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5 records – page 1 of 1.
Accession Number
2015-12-1
Source
Archival Accessions
Accession Number
2015-12-1
Material Format
textual record
graphic material
Physical Description
1.2 m of textual records
ca. 250 photographs : b&w and col.
Date
1776, [191-]-2012
Scope and Content
Accession consists of the records related to the life and career of Dr. Fred Wienberg. Included are textual and photographic records documenting his personal and family life, his medial career, scholarly activities, involvement with the Jewish community, his collecting of Judaica, medical antiques and art, and his synagogue involvement. Other items include the Ostrovtzer Mutual Benefit Society minute book and a 1776 letter from Jonas Phillips, a veteran of the American Revolutionary War and an American merchant in New York City and Philadelphia.
Administrative History
Fred Weinberg (1919-2003) was born in Ostrawiec, Poland on July 6, 1919 to Rose and Israel Weinberg. Israel immigrated to Canada in 1920 and his wife and children joined him several years later in March of 1924. The family settled in Toronto where Israel worked in the fur manufacturing business. Israel was a supporter and aficionado of cantorial music as well as a founder of the Associated Hebrew Schools of Toronto and the Ostrovtzer Synagogue on Cecil Street.
Fred completed his primary and secondary education at Clinton Street Public School and Harbord Collegiate. He also attended the Brunswick Talmud Torah, celebrating his bar mitzvah in 1932. Fred decided to pursue a medical career, graduating from the University of Toronto’s medical school in 1944. During his studies he enlisted in the army and completed officers’ training in April 1945, attaining the rank of Captain. During his military career he served in the RCAMC at Camp Borden, Christie St. Hospital and at the Stanley Barracks in Toronto. Towards the end of the war he served as Officer in charge of repatriation of the POWs.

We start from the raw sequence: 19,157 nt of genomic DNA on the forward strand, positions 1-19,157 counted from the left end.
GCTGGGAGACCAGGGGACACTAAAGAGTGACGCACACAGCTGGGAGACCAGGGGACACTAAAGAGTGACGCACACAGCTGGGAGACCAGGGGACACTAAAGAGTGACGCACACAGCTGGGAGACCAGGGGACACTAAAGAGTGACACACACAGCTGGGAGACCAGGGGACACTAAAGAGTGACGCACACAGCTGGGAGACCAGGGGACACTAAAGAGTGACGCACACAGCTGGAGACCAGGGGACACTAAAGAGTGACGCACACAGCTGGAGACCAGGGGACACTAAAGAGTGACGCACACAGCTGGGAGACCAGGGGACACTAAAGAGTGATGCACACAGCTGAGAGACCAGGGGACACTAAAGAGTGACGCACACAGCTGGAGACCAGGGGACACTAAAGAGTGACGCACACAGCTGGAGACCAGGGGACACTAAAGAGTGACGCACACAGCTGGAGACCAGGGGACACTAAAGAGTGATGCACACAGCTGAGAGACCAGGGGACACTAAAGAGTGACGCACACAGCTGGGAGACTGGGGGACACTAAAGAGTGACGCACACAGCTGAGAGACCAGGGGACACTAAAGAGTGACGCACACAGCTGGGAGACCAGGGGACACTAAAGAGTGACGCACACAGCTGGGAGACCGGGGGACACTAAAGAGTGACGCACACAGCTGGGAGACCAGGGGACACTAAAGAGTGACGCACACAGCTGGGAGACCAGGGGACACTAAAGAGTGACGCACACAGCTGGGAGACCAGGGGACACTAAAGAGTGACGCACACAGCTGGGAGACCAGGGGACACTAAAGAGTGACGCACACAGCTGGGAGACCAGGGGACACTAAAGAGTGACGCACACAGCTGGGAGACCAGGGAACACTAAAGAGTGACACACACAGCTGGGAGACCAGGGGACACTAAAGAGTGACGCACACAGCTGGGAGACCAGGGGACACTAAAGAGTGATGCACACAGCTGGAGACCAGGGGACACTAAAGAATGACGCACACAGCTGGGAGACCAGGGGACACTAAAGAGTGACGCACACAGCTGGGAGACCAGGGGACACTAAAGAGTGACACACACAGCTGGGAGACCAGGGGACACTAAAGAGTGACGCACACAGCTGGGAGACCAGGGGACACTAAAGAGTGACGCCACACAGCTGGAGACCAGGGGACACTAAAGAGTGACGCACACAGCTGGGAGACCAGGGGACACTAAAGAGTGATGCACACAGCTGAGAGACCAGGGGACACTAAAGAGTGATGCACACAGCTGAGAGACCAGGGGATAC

After the war Fred pursued his post-graduate work at Seaview and Bellevue hospitals in New York City from 1946 to 1947 and then moved on to the Children’s and Washington University hospitals in St. Louis, Missouri the following year. He was subsequently accepted as a resident at Sick Kids Hospital in Toronto and was ultimately appointed Chief Resident under the supervision of the internationally renowned paediatrician, Dr. Alan Brown. In 1950, Dr. Weinberg was hired as a physician in paediatrics at Sick Kids Hospital, making him the first Jewish doctor on staff. In addition to his staff responsibilities, he also lectured and was a faculty member at the University of Toronto’s Medical School for many years.
By the mid-point of his career, Dr. Weinberg went on to specialise in Attention Deficit Disorder (ADD), delivering lectures and publishing articles in medical journals. He also ran his own practice, which operated from 1950 to 1976, and later become Associate Medical Director of the Child Development Clinic, Neurology Division of Sick Kids until his retirement in 1984. He later continued his service at Sick Kids as a senior staff consultant and ran a specialized practice in Developmental Pediatrics for close to twenty years, which was later situated at 208 Bloor Street West.
Fred married Joy Cherry on December 16, 1952 at Goel Tzedec Synagogue. The couple had four children: Joel (b. 1953), Barry (b. 1955), Sari (b. 1956) and Deena (b. 1961). Throughout his life, Fred was actively engaged in Jewish communal work in a variety of capacities: assisting with the establishment of the United Synagogue Day School during the 1950s; as a fundraiser for the United Jewish Appeal (UJA); and as a participant in two of UJA’s early study missions to Israel in 1960 and 1961. He was also an influential figure within his synagogue, joining the Board of Directors of Beth Tzedec Synagogue during the late 1960s and serving as President from 1972 to 1975.